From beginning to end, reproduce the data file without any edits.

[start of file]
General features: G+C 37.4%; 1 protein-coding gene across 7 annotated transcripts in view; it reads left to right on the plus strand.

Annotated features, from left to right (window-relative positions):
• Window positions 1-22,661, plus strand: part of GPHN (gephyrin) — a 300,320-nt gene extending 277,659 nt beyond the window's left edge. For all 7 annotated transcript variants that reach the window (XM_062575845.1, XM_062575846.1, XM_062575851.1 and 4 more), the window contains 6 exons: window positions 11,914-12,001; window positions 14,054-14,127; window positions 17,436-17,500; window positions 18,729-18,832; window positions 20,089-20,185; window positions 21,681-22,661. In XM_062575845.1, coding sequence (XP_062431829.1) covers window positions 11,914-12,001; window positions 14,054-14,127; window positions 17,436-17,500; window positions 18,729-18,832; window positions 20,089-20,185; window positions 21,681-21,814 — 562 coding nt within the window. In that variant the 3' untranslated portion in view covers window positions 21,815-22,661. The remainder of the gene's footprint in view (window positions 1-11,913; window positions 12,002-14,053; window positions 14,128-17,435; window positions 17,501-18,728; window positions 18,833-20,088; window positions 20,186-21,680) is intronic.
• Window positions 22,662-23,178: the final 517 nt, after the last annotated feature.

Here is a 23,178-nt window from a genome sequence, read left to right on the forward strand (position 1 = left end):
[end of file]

General features: G+C 37.4%; 1 protein-coding gene across 7 annotated transcripts in view; it reads left to right on the plus strand.

Annotated features, from left to right (window-relative positions):
• Window positions 1-22,661, plus strand: part of GPHN (gephyrin) — a 300,320-nt gene extending 277,659 nt beyond the window's left edge. For all 7 annotated transcript variants that reach the window (XM_062575845.1, XM_062575846.1, XM_062575851.1 and 4 more), the window contains 6 exons: window positions 11,914-12,001; window positions 14,054-14,127; window positions 17,436-17,500; window positions 18,729-18,832; window positions 20,089-20,185; window positions 21,681-22,661. In XM_062575845.1, coding sequence (XP_062431829.1) covers window positions 11,914-12,001; window positions 14,054-14,127; window positions 17,436-17,500; window positions 18,729-18,832; window positions 20,089-20,185; window positions 21,681-21,814 — 562 coding nt within the window. In that variant the 3' untranslated portion in view covers window positions 21,815-22,661. The remainder of the gene's footprint in view (window positions 1-11,913; window positions 12,002-14,053; window positions 14,128-17,435; window positions 17,501-18,728; window positions 18,833-20,088; window positions 20,186-21,680) is intronic.
• Window positions 22,662-23,178: the final 517 nt, after the last annotated feature.

Here is a 23,178-nt window from a genome sequence, read left to right on the forward strand (position 1 = left end):